Hurd v. State

Annotate this Case

548 S.W.2d 388 (1977)

George HURD, Jr., Appellant, v. The STATE of Texas, Appellee.

No. 53869.

Court of Criminal Appeals of Texas.

February 9, 1977.

*389 J. R. Musslewhite, Houston, for appellant.

Jim D. Vollers, State's Atty., and David S. McAngus, Asst. State's Atty., Austin, for the State.

OPINION

ONION, Presiding Judge.

This appeal arises out of a conviction for burglary of a habitation. See V.T.C.A., Penal Code, ยง 30.02. The punishment assessed by the court was five (5) years' confinement in the Department of Corrections.

Appellant's court-appointed counsel on appeal has filed a brief in which he concludes that the appeal is frivolous and wholly without merit. Aware of his duties under Anders v. California, 386 U.S. 738, 87 S. Ct. 1396, 18 L. Ed. 2d 493 (1967), and Gainous v. State, 436 S.W.2d 137 (Tex.Cr.App. 1969), counsel has served a copy of his brief upon the appellant and advised him of his right to examine the appellate record and to file a pro se brief. No pro se brief has been filed, and the State has filed no brief.

While counsel's brief does not advance any arguable grounds of error, it does contain a professional evaluation of the record demonstrating just why it is not feasible to advance such contentions. In Currie v. State, 516 S.W.2d 684 (Tex.Cr.App.1974), we held that such a professional evaluation was sufficient to meet the requirements of Anders v. California, supra.

An examination of the record discloses that the appeal is wholly frivolous and without merit. The record discloses that the second count and an enhancement paragraph were dismissed prior to appellant's guilty plea before the court. The appellant was then properly admonished in accordance with Article 26.13, Vernon's Ann.C.C.P. Appellant made a judicial confession as to the offense charged in the first count of the indictment and stipulated other evidence, all sufficient to support the judgment.

The judgment should be affirmed.

The State has filed no brief and does not challenge the right of the appellant to pursue this appeal. Except for the dissent's insistence that the appeal be dismissed rather than affirmed, there exists no necessity for further discussion. The dissent would urge that the appellant had waived his right of appeal and that he should not now be accorded an appeal.

The record reflects that March 30, 1976 the appellant was sentenced and he waived notice of appeal orally and in writing. On April 9, 1976 he filed a pro se written notice of appeal. On the same date the court added an addendum to the sentence as follows:

"On this the 9th day of April, A.D. 1976, the Defendant by and through a letter to the Court excepted to the ruling and judgment of the Court herein and gives notice of appeal to the Court of Criminal Appeals of the State of Texas, Austin, Texas. And inasmuch as notice of appeal is given herein, execution of the sentence is deferred to await the judgment and order of our Court of Criminal [Appeals] in this behalf."

A docket sheet entry on the same date is of similar import. Subsequently the appellant filed a pauper's oath, and counsel other than trial counsel was appointed by the trial court for the purpose of appeal. The appellate record was then prepared and approved by the trial court. It was then forwarded to this court.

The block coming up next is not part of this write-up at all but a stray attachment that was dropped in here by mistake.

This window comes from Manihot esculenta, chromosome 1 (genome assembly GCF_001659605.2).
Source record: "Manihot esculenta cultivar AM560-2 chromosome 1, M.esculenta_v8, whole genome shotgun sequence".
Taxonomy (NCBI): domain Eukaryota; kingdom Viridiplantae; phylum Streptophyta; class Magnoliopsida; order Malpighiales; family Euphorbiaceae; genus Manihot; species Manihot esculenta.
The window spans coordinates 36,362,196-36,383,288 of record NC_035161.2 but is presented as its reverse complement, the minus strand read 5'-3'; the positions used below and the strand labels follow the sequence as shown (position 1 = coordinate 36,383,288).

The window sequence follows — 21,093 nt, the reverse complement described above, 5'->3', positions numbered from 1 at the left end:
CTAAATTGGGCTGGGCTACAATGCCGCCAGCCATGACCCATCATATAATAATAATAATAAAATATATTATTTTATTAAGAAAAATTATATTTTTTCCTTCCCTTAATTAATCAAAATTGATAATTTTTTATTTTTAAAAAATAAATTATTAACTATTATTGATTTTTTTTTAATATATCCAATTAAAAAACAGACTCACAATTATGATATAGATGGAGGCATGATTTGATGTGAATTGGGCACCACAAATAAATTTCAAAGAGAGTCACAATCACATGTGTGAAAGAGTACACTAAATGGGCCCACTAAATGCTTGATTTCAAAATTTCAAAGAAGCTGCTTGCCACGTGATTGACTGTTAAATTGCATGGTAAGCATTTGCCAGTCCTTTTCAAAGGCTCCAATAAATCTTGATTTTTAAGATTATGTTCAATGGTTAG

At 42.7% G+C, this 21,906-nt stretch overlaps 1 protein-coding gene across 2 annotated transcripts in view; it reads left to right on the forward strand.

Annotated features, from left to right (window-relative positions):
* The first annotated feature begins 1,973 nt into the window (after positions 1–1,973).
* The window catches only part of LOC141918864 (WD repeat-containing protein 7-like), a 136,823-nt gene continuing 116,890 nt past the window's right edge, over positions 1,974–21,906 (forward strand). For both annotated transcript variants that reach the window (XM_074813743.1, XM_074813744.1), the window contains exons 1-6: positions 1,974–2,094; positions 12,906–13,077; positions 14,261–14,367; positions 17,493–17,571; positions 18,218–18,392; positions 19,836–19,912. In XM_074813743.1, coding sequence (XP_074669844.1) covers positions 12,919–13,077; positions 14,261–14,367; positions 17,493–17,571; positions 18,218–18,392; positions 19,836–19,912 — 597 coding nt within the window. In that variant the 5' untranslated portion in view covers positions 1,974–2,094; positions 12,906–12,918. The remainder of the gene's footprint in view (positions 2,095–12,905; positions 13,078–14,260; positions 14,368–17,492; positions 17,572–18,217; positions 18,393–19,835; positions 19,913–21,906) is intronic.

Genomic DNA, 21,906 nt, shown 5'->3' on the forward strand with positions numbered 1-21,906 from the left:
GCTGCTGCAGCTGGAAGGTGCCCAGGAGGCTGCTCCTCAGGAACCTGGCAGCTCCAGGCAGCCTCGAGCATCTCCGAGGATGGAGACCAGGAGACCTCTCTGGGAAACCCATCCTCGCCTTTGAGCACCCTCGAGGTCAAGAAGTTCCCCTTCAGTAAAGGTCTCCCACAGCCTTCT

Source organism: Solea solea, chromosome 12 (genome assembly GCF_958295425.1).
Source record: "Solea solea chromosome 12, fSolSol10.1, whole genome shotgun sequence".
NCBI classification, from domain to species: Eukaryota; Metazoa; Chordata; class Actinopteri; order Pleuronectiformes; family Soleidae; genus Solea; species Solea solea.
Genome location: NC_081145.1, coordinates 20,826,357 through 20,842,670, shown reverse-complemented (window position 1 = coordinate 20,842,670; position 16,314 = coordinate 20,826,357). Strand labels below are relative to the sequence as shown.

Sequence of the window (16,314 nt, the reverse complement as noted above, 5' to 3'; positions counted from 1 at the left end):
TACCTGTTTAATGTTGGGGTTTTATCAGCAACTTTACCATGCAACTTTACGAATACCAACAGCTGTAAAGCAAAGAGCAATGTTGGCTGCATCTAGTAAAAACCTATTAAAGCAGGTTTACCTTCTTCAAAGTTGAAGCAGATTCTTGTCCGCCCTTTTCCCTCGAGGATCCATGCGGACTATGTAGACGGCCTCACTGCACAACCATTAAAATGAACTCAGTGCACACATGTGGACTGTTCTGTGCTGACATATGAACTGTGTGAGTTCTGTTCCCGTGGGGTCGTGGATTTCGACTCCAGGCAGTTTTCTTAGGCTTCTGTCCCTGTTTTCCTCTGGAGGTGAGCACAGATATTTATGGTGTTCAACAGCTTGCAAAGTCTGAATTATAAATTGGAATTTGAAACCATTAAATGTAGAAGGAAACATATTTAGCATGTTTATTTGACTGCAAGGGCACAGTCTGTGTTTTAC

It is clear that the trial judge permitted the withdrawal of the waiver of *390 notice of appeal and consented to this appeal. See and cf. Reed v. State, 516 S.W.2d 680 (Tex.Cr.App.1974); Abron v. State, 531 S.W.2d 643, 645 (Tex.Cr.App.1976); Ex parte Dickey, 543 S.W.2d 99 (Tex.Cr.App. 1976). The trial court here did exactly what most fair-minded trial courts would do under the same circumstances.

For the reasons stated, the judgment is affirmed.

ODOM, Judge, dissenting.

I dissent to the refusal of the Court to dismiss this appeal. With the crowded docket that this Court labors under, I am surprised at the lengths this Court is willing to reach in considering an appeal of a case in which the convicted defendant made a complete, absolute, unequivocal, voluntary, knowing and intelligent waiver of his right to appeal. Furthermore, his decision to waive his right to appeal this case was clearly well-founded, as the majority have demonstrated in holding that the appeal is wholly frivolous and without merit.

The majority, in order to conclude that dismissal is not proper, rely on "an addendum to the sentence", which is not part of the sentence since it does not appear to have been pronounced as part thereof in the presence of the defendant (Casias v. State, Tex.Cr.App., 503 S.W.2d 262), and on a docket entry, neither of which reflects that the trial court was aware of the fact that the right to appeal and ten days time for filing such notice had been waived. Certainly the ministerial act of the trial court upon receipt of a facially timely notice of appeal cannot constitute an affirmative granting of permission to withdraw such waivers when there never was, from what appears in this record, even a request to make such withdrawal. The effect of the majority's holding is particularly burdensome on the court's staff in districts with a heavy caseload, such as Harris County, where the waiver may be easily overlooked when the ministerial acts, here held to void the waiver, are executed.

On March 30, 1976, appellant waived trial by jury and entered a plea of guilty before the court to the offense of burglary of a habitation. The court accepted appellant's plea, found him guilty, and assessed his punishment at imprisonment for five (5) years. Appellant waived the time in which to file a motion for new trial and a motion in arrest of judgment and was sentenced the same date. After sentencing appellant executed a written waiver of his right to appeal. The waiver stated that appellant understood that he had a right to appeal his conviction to the Court of Criminal Appeals, the right to be represented on appeal by an attorney of his own choice or, if he was too poor to pay for such an attorney or the record on appeal, the court would, without expense to him, provide him with an attorney and a proper record for such an appeal. The waiver also stated that appellant understood that he had ten days after sentencing to give notice of appeal to this Court. In the waiver appellant further stated:

"With full understanding of the above (the rights which appellant said he understood), I hereby, in open court, after sentence has been imposed, voluntarily state that I do not desire to appeal in this cause and expressly waive any appeal in this case and waive my ten days in which to give notice of appeal, and I hereby accept as final the judgment of conviction and the sentence herein and request that I be allowed to commence serving the same without further delay."